At a balance sheet date on or after 31 December 1997 there will still be considerable uncertainty about the impact of the euro on a company’s business and the different companies will require different responses, over different time-scales. However management ought to be considering the plans and preparations they have made or are making when assessing the company’s going concern basis Over time the emphasis will change, as will reporting considerations, to consider what detailed actions have been taken and whether these are sufficient to enable the company to continue trading after 31 December 2001 when national currency units are no longer sub-divisions of the euro.
When the annual financial statements are prepared and presented to the
shareholders at the Annual General Meeting, they are usually accompanied
by a director’s report and the directors should ideally use their annual
report to inform shareholders and others of their view of the impact of
the introduction of the euro on the business and what steps they have taken
or are taking to respond to it.
THE IMPACT ON THE STATUTORY AUDITOR
Whilst the issue of preparing for the euro should be an integral part of management’s assessment of the going concern status of the company, similarly the statutory auditor ought to consider the management’s preparations for the euro in connection with his assessment of the going concern basis of the company. He should enquire whether the management have developed reasonable plans to address the issues, reasonable processes to secure that plans are implemented and that there is no indication that these plans are ineffective.
Circumstances may arise where the directors’ analysis of the impact of the euro causes the going concern assumption of the company to be called into question, unless management can take effective action to address the impacts identified in the analysis. Where the statutory auditor is unable to obtain sufficient comfort from his enquiries as to the preventive action being taken by management he will consider whether additional disclosures are required in the financial statements or whether the audit opinion may require qualification.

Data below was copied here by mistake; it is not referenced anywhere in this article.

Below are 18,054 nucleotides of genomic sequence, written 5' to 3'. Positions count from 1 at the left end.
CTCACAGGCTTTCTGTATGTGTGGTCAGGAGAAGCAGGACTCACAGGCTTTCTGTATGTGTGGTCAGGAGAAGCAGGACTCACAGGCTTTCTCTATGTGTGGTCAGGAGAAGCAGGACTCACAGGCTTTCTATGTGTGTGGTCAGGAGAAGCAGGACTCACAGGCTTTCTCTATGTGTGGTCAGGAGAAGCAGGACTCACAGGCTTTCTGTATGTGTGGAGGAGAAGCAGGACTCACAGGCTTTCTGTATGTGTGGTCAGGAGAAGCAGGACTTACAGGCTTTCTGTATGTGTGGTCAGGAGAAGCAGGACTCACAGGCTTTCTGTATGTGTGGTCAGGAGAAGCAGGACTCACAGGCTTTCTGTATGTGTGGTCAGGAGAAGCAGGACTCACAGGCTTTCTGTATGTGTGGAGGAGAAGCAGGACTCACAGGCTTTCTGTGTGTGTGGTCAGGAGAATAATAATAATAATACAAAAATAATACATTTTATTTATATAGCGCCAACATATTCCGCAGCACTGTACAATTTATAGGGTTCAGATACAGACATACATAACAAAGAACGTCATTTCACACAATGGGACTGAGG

The International Standard of Auditing "Knowledge of the Business" - ISA 310 - requires the statutory auditor, in performing an audit of financial statements, to have or obtain a knowledge of the business sufficient to enable him to identify and understand the events, transactions and practices that, in his judgement, may have a significant impact on the financial statements or on the examination or audit report. The euro will have an effect on the business of all companies within the eurozone (and for some companies outside of but trading within the eurozone) and the statutory auditor may consider that the introduction of the euro could have a significant impact on the company’s financial statements. The statutory auditor will therefore need to have an adequate understanding of the issues arising for the audited business. This will enable the statutory auditor to plan and perform those audit procedures appropriate in the circumstances, and as the date for the withdrawal of national currency units approaches, to consider whether the company will be able to remain a going concern after the end of the transitional period.
The statutory auditor should consider the company’s plans and preparations for the introduction of the euro, and what audit-related business risks could arise from the introduction of the euro, when defining the scope of his audit, bearing in mind that the issue for the statutory auditor is the impact on the continuing applicability of the going concern concept underlying the financial statements of the company.
In countries where audit engagement letters or similar documents are used, auditors usually agree or confirm in writing the scope of their work as statutory auditors. The statutory auditor may wish to make specific reference to the issue of the introduction of the euro in defining the scope of the audit in the audit engagement letter or other form of agreement. This would clearly state the different responsibilities of management and that of the statutory auditor and the extent of the statutory auditor’s work in relation to the introduction of the euro. In particular, the professional duties of the statutory auditor do not include an assessment of the entity’s exposure to the possible adverse consequences of the introduction of the euro.